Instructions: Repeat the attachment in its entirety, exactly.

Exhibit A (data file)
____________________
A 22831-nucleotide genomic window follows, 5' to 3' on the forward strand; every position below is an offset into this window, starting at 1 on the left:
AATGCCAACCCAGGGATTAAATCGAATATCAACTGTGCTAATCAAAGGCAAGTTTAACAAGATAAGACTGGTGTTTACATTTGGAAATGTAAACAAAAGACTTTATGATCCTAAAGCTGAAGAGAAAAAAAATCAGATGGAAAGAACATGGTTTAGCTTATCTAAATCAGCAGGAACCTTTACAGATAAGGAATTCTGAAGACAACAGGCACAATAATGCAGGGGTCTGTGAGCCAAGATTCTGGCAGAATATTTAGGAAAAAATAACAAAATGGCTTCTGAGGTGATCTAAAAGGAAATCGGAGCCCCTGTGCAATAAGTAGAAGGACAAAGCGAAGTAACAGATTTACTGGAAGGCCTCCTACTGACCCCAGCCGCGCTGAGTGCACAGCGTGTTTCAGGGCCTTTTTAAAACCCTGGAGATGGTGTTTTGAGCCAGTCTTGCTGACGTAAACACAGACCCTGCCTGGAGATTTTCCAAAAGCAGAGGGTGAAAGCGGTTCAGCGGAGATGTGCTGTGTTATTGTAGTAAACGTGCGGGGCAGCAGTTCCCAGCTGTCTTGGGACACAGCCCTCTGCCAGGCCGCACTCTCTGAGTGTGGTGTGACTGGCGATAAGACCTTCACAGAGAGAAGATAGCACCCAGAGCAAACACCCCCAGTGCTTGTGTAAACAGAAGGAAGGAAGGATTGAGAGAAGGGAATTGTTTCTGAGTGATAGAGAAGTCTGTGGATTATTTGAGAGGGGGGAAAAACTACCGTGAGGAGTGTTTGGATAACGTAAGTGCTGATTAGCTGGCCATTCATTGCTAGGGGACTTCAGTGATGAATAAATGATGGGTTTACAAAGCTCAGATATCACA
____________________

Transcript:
A 22831-nucleotide genomic window follows, 5' to 3' on the forward strand; every position below is an offset into this window, starting at 1 on the left:
AATGCCAACCCAGGGATTAAATCGAATATCAACTGTGCTAATCAAAGGCAAGTTTAACAAGATAAGACTGGTGTTTACATTTGGAAATGTAAACAAAAGACTTTATGATCCTAAAGCTGAAGAGAAAAAAAATCAGATGGAAAGAACATGGTTTAGCTTATCTAAATCAGCAGGAACCTTTACAGATAAGGAATTCTGAAGACAACAGGCACAATAATGCAGGGGTCTGTGAGCCAAGATTCTGGCAGAATATTTAGGAAAAAATAACAAAATGGCTTCTGAGGTGATCTAAAAGGAAATCGGAGCCCCTGTGCAATAAGTAGAAGGACAAAGCGAAGTAACAGATTTACTGGAAGGCCTCCTACTGACCCCAGCCGCGCTGAGTGCACAGCGTGTTTCAGGGCCTTTTTAAAACCCTGGAGATGGTGTTTTGAGCCAGTCTTGCTGACGTAAACACAGACCCTGCCTGGAGATTTTCCAAAAGCAGAGGGTGAAAGCGGTTCAGCGGAGATGTGCTGTGTTATTGTAGTAAACGTGCGGGGCAGCAGTTCCCAGCTGTCTTGGGACACAGCCCTCTGCCAGGCCGCACTCTCTGAGTGTGGTGTGACTGGCGATAAGACCTTCACAGAGAGAAGATAGCACCCAGAGCAAACACCCCCAGTGCTTGTGTAAACAGAAGGAAGGAAGGATTGAGAGAAGGGAATTGTTTCTGAGTGATAGAGAAGTCTGTGGATTATTTGAGAGGGGGGAAAAACTACCGTGAGGAGTGTTTGGATAACGTAAGTGCTGATTAGCTGGCCATTCATTGCTAGGGGACTTCAGTGATGAATAAATGATGGGTTTACAAAGCTCAGATATCACA